It’s good to be here at Nadrasca Disability Service Organisation. I want to thank Gus Koedyk and Mick Poole and their team and all the staff here for making Mitch Fifield and Helen Kroger and I so welcome. This is an excellent service. It’s about giving people the opportunity to make an economic contribution as well as a social and cultural contribution to our society. It’s very important that services like this continue and are given every opportunity to expand. This is where the National Disability Insurance Scheme comes in. This is an important social and economic advance for our country. It’s an idea whose time has come. The great thing about a National Disability Insurance Scheme is that it ought to give people with disabilities and their carers more opportunity to be productive and more opportunity to participate in our economy. That’s why it’s not just a cost. Over time, it is an investment in a better society and in a stronger economy.
One of the very important ways of ensuring that the NDIS happens in a timely and responsible fashion is to have the bipartisan parliamentary committee that I’ve called for to ensure that the NDIS continues to go into operation over the three elections that the Productivity Commission’s timetable envisages. I’m very disappointed that so far, the Prime Minister hasn’t responded positively to this proposal of mine. I do think it’s important that the NDIS go forward as a great national project: as something that the Australian people can be proud of; as something that the whole parliament can think of as an achievement and that’s why this joint parliamentary committee to oversee its development and implementation is so important. I’m going to ask Mitch as the Shadow Minister for Disabilities to say a few words, then there’s a carbon tax issue that I’ll briefly comment on and then I’ll take some questions.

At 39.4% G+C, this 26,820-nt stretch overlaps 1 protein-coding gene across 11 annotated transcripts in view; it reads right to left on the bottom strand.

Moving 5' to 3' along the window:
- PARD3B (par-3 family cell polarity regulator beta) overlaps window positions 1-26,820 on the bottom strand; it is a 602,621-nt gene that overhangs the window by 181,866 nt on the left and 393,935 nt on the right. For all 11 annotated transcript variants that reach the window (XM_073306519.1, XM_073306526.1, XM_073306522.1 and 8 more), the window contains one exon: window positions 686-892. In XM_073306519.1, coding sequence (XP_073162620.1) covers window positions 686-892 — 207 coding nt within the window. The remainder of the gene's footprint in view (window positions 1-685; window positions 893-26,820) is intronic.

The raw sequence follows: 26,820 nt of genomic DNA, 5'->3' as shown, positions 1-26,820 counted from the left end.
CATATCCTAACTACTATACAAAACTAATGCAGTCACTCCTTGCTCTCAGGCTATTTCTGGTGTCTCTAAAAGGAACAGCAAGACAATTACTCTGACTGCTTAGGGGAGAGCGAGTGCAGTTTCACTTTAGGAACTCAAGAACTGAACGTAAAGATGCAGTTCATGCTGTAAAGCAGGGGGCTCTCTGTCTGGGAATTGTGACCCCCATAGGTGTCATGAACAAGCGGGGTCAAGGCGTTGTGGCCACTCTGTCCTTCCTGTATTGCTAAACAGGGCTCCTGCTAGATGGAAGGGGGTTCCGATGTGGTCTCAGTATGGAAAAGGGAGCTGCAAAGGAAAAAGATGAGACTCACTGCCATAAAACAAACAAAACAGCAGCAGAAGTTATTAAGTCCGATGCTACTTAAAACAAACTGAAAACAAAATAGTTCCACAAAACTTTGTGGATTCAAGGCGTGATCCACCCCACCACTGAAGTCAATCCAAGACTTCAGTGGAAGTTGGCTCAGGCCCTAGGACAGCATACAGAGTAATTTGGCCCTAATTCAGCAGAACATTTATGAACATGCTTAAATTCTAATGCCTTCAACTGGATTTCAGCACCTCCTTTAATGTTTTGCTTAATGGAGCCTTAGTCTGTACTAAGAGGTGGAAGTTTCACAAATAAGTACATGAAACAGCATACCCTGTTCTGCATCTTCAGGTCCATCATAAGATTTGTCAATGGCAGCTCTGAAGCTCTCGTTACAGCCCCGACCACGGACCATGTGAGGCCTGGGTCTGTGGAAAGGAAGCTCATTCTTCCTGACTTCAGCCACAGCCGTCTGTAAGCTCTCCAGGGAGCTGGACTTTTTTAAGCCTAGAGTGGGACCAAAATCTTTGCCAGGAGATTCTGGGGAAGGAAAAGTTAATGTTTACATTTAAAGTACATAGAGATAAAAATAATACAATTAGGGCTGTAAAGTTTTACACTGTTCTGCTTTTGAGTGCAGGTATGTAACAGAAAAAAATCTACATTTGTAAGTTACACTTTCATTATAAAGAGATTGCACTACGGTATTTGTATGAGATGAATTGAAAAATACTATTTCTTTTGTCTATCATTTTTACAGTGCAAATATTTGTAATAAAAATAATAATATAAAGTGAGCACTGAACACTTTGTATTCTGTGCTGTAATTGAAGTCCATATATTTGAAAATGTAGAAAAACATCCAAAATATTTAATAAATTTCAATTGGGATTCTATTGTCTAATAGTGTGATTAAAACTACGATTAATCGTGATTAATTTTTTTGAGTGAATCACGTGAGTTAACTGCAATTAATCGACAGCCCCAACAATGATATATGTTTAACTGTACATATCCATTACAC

SENATOR MITCH FIFIELD:
Thanks, Tony. Well, I want to thank Gus Koedyk and the team at Nadrasca for having us here today. Nadrasca is a terrific organisation that provides opportunities for people with disability to have work. Work is important to ones sense of dignity and worth. The National Disability Insurance Scheme will certainly provide more of an opportunity for people to have the sorts of opportunity that Nadrasca provides and I should also mention that Nadrasca does a terrific job in printing, so for your printing needs, please do consider Nadrasca.
An NDIS is something that is desperately needed. I have been at pains in the portfolio to take a non-partisan approach as much as is possible, because families of people with disability and Australians with disability, they don’t want partisanship when it comes to an NDIS, they just want to see it delivered and I stand ready to work with the government to see an NDIS become a reality. It needs to become a reality, because proper support for people with disability should be core government business and an NDIS will make sure that people with disability and their families are in charge of their lives and that they are able to control their own futures.